BOOT CAMP 50
This weeks Boot Camp was prompted by a letter from Mr J.
Madsen of Ilkeston in Derbyshire. He wrote to say that he enjoys Tip of the
Week, and the various suggestions that we publish for installing software and
extra facilities in programs like Word, but he would be far less nervous about
trying them if he knew in advance how get rid of them.
Good point Mr Madsen, we'll definitely bear that in mind for
future Tips but it raises the wider issue of uninstalling software. This topic
is rarely, if ever, covered in software manuals or 'Help' files but it is a
vitally important subject and the root cause of a lot of problems for Windows
When new software is loaded onto a PC's hard disc drive a
program folder is created and this is where most of the files from the
installation disc, CD-ROM or Internet download will end up. However more often
than not the program installation generates a number of what might be called
'helper files' as well as making changes to important system files within
Windows. Helper files contain data, information or routines the program needs
to operate within Windows; the commonest type end with the extension 'DLL' (see
Jargon Filter), you will probably find hundreds of them lurking inside the
System folder in your Windows program; look but don't touch!
The mistake a lot of PC novices make when trying to remove a
program, is to open Windows Explorer, highlight the program folder they want to
be rid of and then hit the delete button or key. This action clears the
reference to the program folder from the hard disc's table of contents, though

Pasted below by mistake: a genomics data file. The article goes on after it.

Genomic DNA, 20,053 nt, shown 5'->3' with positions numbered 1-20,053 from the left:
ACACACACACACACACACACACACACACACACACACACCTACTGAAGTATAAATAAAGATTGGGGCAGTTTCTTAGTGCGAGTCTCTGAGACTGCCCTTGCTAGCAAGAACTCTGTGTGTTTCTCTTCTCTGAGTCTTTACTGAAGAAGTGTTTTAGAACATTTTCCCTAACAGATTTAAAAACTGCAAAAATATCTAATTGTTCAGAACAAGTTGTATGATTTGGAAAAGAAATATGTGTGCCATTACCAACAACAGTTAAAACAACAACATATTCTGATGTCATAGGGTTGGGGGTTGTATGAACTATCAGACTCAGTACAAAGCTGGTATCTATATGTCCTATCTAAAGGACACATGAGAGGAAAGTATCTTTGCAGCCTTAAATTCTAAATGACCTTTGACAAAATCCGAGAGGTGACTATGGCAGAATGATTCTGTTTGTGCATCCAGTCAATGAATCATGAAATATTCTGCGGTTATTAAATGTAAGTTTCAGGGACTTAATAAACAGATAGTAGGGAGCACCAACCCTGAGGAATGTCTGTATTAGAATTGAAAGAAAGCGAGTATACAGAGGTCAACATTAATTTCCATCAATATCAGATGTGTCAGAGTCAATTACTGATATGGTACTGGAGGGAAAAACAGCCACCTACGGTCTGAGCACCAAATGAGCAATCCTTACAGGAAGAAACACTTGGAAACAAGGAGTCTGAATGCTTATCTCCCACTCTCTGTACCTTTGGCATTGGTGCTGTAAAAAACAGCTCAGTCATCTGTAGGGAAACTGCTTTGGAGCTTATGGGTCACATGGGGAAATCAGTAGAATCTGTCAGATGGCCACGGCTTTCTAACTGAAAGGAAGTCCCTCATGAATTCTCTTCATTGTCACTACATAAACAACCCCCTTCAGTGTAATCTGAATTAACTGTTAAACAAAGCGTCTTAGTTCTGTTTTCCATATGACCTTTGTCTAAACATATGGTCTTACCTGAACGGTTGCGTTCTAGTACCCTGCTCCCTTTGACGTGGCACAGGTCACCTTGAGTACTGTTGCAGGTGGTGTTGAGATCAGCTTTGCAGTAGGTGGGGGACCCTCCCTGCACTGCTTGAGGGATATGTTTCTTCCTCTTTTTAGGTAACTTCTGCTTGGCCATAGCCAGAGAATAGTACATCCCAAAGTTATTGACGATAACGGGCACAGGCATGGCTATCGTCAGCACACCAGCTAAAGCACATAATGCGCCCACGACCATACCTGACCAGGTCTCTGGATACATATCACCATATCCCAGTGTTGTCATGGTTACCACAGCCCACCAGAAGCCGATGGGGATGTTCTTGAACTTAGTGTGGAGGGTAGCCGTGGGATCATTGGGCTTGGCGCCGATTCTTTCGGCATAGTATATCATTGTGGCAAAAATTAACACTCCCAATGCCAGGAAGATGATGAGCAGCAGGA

the actual files remains on the disc. At this stage the program can usually be
restored as Windows 95/98 has a safety feature called Undo Delete. It's on the
Edit menu of the Recycle Bin, but it only works so long as the Bin isn't
emptied. When it is -- to free up space on the disc drive -- the program files will be overwritten.
The real problem though, is all the other bits and pieces left behind, and the
changes made to Windows system files.
Following an incomplete program removal the next time
Windows boots up it may search for the program, discover it is missing and
display one of those scary error messages. The obvious advice is don't do it,
but if you do remove files via Explorer always wait a few days before emptying the
There are several ways to safely remove unwanted programs,
which method you use depends on the program and the software installed on your
PC. The program's own uninstaller utility -- if it has one -- should be your
first port of call. The uninstaller and its associated log file contain details
of where all of the files the program installed were sent, and any alterations
made to Windows settings.
In Theory all programs that Windows knows how to uninstall
and those that have their own uninstaller utility will be listed in Windows
Add/Remove Programs (Start - Settings - Control Panel), though for various
reasons this doesn't always happen. Even if the program isn't listed it may
still have its own uninstaller. Point at the application on Programs on the
Start menu and see if one is included. If not then the last resort is to look inside
the actual program folder, using Windows Explorer; if there is one it will be
called something like 'Uninst.exe', 'Uninstal.exe' or 'Unwise.exe'.
Most uninstallers run automatically though occasionally you
will get a message to the effect that some files could not be removed. There is
usually a good reason for this. Ninety nine times out of a hundred the oddments